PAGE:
Scott Gottlieb on the FDA burden The main Aortic valve that brings blood to the heart grows brittle with age, in some cases causing heart failure and death. "Fixing the problem in the United States requires open-heart surgery. In Europe, the problem can be repaired using a tiny catheter that introduces a replacement valve through an artery in the leg," writes Scott Gottlieb in The Wall Street Journal. The FDA is set to approve this replacement valve by 2012, four years after it arrived in Europe. The FDA constantly requires manufacturers to test medical devices on animals before advancing to long clinical trials. "In response, American device makers are moving their business overseas." Because many emerging markets passed "country of origin" rules, marketed devices must be manufactured in the country where they were approved. "So if they want to market their devices in these emerging markets, they need to make sure manufacturing facilities are also located in the European Union." Europe's process for approving new devices is less demanding, but some have argued it is just as "rigorous and effective." "Congressional Democrats and Republicans have expressed concerns that the FDA's regulatory slide could be harming innovation, job creation and patient care." There are solutions. The FDA could use human data from already approved devices in Europe. "Surely the scientific data generated by following European patients is more informative than what can be learned by placing a new device in an animal." More than 15,000 patients will have received the Aortic valve when it is approved in the U.S. "Tens of thousands of Americans unable to travel, and too sick to undergo open-heart surgery, have died during the intervening four years."
Kenneth Starr on cameras in the Supreme Court "Cameras in the courtroom of the United States Supreme Court are long overdue," writes Kenneth Starr in The New York Times. Citizens and school groups constantly line up outside the court for hours to see it in action. "Many who stand in these lines and endure all-night waits will be disappointed: space in the magnificent courtroom is very tight." Most Americans will never even try to see it. " 'Equal justice under law' is the inscription on the face of the court building. It is time that we the people had equal access to the process by which that justice is meted out." Improved transparency would advance our nation's democratic goals of allowing the people to see how the government works. "Year after year, the court issues decisions that profoundly affect the nation," and opening up public viewing would only help the decline in civic literacy. "Justice Anthony M. Kennedy's fear is that televising the oral arguments would introduce 'the insidious temptation to think that one of my colleagues is trying to get a sound bite for the television.'" But sound recordings are already available. New forms of media from newspapers to radios have long been feared "for demagogic potential" before being accepted into the mainstream. "The idea that cameras would transform the court into 'Judge Judy' is ludicrous," Starr says. Thankfully, the "old guard" is losing the battle. The newest justice, Elena Kagan, recently said, "If everybody could see this, it would make people feel so good about this branch of government and how it's operating." "Just so," says Starr. "If the justices won't open the courtroom doors to cameras -- proxies for the public eye -- of their own accord, then Congress has the capacity and the duty to take action.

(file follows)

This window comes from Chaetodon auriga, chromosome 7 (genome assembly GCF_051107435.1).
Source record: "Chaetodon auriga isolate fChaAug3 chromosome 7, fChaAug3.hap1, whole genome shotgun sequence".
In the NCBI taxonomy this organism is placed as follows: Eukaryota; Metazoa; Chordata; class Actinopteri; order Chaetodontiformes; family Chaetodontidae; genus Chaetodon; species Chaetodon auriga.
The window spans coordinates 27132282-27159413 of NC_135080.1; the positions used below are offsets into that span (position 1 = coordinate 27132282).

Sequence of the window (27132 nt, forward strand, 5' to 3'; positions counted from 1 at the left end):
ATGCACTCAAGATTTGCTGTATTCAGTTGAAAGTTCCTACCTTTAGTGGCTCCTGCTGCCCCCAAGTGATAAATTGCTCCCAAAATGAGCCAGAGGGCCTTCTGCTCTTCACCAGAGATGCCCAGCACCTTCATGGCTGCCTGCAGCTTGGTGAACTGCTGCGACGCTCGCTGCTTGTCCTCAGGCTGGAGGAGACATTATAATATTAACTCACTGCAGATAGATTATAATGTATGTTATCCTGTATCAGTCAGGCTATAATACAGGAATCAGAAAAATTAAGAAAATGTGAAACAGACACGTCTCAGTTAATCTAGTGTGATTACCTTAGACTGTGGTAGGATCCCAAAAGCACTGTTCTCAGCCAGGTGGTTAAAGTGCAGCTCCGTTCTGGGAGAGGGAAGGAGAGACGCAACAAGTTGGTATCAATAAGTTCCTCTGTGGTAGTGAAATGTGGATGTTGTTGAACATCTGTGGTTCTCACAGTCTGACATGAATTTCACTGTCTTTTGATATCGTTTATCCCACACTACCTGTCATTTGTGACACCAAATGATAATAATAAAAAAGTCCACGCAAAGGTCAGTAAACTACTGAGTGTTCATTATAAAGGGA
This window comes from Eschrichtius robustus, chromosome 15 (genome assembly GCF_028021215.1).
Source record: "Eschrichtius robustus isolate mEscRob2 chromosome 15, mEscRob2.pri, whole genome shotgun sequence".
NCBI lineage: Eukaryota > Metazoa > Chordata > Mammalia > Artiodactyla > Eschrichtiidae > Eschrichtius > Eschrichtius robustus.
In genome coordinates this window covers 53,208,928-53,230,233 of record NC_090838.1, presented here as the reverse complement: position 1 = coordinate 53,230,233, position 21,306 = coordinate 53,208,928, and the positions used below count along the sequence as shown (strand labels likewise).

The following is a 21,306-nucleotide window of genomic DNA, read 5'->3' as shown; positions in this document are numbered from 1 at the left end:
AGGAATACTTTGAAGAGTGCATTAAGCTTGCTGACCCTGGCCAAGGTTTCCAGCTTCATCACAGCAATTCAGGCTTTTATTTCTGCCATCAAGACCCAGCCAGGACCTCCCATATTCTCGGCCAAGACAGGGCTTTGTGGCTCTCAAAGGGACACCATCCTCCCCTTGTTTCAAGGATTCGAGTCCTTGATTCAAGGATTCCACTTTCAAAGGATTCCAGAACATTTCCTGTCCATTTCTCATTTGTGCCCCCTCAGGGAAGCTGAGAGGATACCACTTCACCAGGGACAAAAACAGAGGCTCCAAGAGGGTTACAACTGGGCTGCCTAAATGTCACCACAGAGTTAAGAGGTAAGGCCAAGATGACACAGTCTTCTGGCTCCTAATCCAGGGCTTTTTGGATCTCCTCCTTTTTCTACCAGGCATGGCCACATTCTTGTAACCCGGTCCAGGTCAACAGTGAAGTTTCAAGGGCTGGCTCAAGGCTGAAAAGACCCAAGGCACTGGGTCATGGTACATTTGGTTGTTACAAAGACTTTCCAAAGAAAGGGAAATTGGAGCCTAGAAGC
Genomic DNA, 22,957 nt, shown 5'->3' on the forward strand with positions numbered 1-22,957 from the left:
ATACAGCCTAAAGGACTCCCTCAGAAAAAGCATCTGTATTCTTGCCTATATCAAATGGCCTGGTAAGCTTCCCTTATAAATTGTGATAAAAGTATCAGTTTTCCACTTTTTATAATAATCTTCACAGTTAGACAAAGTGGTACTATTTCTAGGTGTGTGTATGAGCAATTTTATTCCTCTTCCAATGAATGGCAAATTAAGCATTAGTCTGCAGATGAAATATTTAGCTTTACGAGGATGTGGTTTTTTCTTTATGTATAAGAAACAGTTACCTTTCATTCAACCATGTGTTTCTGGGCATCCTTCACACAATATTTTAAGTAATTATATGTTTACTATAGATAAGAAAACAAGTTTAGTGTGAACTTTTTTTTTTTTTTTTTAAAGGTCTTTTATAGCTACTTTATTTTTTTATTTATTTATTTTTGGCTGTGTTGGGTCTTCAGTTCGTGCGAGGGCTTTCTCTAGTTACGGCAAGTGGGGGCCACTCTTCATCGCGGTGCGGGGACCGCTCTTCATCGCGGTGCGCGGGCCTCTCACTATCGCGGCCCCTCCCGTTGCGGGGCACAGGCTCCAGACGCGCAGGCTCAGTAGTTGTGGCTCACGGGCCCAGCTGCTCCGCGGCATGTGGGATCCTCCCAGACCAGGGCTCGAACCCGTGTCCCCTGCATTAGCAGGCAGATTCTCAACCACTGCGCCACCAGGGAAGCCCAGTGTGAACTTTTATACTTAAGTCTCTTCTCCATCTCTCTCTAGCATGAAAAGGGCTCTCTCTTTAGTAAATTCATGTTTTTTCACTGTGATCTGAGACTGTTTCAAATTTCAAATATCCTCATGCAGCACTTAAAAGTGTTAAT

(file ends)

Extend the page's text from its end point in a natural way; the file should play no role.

This article is from the archive of our partner The Wire.